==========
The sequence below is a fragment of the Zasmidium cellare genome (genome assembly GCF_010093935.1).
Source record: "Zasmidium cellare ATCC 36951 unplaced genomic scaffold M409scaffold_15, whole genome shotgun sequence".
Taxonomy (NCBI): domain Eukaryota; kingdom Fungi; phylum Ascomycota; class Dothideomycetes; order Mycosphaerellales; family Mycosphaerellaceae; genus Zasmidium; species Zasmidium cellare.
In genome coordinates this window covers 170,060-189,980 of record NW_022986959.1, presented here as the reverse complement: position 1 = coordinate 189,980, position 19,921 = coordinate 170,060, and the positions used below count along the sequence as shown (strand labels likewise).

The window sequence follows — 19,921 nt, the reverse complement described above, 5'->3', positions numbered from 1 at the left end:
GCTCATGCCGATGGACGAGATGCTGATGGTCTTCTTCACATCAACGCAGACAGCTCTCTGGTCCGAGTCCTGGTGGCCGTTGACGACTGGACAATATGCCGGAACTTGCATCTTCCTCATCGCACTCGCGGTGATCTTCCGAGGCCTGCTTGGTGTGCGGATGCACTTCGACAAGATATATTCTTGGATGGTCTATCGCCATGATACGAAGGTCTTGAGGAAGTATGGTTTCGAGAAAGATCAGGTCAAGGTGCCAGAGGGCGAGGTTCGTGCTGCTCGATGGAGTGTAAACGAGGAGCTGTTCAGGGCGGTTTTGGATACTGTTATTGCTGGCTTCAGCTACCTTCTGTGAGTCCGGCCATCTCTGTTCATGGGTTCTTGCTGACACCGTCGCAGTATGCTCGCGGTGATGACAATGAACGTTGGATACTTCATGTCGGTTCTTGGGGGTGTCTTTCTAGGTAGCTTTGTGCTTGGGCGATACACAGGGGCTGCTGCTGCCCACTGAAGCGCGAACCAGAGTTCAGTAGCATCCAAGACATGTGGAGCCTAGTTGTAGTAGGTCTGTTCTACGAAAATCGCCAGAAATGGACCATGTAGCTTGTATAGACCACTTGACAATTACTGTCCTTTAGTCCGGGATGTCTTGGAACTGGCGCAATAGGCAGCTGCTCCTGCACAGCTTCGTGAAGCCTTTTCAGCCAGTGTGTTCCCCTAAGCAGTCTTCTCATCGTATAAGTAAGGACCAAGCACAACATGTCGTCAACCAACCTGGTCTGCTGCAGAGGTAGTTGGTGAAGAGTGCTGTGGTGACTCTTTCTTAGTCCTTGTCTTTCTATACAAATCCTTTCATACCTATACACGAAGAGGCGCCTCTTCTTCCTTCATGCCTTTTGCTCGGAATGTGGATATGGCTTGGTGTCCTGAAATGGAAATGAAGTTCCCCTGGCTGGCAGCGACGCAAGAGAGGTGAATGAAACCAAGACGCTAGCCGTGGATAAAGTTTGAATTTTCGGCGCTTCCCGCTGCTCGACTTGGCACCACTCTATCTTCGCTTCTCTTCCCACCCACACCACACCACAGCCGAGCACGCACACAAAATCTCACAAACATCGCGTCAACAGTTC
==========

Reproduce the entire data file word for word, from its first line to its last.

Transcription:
The sequence below is a fragment of the Zasmidium cellare genome (genome assembly GCF_010093935.1).
Source record: "Zasmidium cellare ATCC 36951 unplaced genomic scaffold M409scaffold_15, whole genome shotgun sequence".
Taxonomy (NCBI): domain Eukaryota; kingdom Fungi; phylum Ascomycota; class Dothideomycetes; order Mycosphaerellales; family Mycosphaerellaceae; genus Zasmidium; species Zasmidium cellare.
In genome coordinates this window covers 170,060-189,980 of record NW_022986959.1, presented here as the reverse complement: position 1 = coordinate 189,980, position 19,921 = coordinate 170,060, and the positions used below count along the sequence as shown (strand labels likewise).

The window sequence follows — 19,921 nt, the reverse complement described above, 5'->3', positions numbered from 1 at the left end:
GCTCATGCCGATGGACGAGATGCTGATGGTCTTCTTCACATCAACGCAGACAGCTCTCTGGTCCGAGTCCTGGTGGCCGTTGACGACTGGACAATATGCCGGAACTTGCATCTTCCTCATCGCACTCGCGGTGATCTTCCGAGGCCTGCTTGGTGTGCGGATGCACTTCGACAAGATATATTCTTGGATGGTCTATCGCCATGATACGAAGGTCTTGAGGAAGTATGGTTTCGAGAAAGATCAGGTCAAGGTGCCAGAGGGCGAGGTTCGTGCTGCTCGATGGAGTGTAAACGAGGAGCTGTTCAGGGCGGTTTTGGATACTGTTATTGCTGGCTTCAGCTACCTTCTGTGAGTCCGGCCATCTCTGTTCATGGGTTCTTGCTGACACCGTCGCAGTATGCTCGCGGTGATGACAATGAACGTTGGATACTTCATGTCGGTTCTTGGGGGTGTCTTTCTAGGTAGCTTTGTGCTTGGGCGATACACAGGGGCTGCTGCTGCCCACTGAAGCGCGAACCAGAGTTCAGTAGCATCCAAGACATGTGGAGCCTAGTTGTAGTAGGTCTGTTCTACGAAAATCGCCAGAAATGGACCATGTAGCTTGTATAGACCACTTGACAATTACTGTCCTTTAGTCCGGGATGTCTTGGAACTGGCGCAATAGGCAGCTGCTCCTGCACAGCTTCGTGAAGCCTTTTCAGCCAGTGTGTTCCCCTAAGCAGTCTTCTCATCGTATAAGTAAGGACCAAGCACAACATGTCGTCAACCAACCTGGTCTGCTGCAGAGGTAGTTGGTGAAGAGTGCTGTGGTGACTCTTTCTTAGTCCTTGTCTTTCTATACAAATCCTTTCATACCTATACACGAAGAGGCGCCTCTTCTTCCTTCATGCCTTTTGCTCGGAATGTGGATATGGCTTGGTGTCCTGAAATGGAAATGAAGTTCCCCTGGCTGGCAGCGACGCAAGAGAGGTGAATGAAACCAAGACGCTAGCCGTGGATAAAGTTTGAATTTTCGGCGCTTCCCGCTGCTCGACTTGGCACCACTCTATCTTCGCTTCTCTTCCCACCCACACCACACCACAGCCGAGCACGCACACAAAATCTCACAAACATCGCGTCAACAGTTC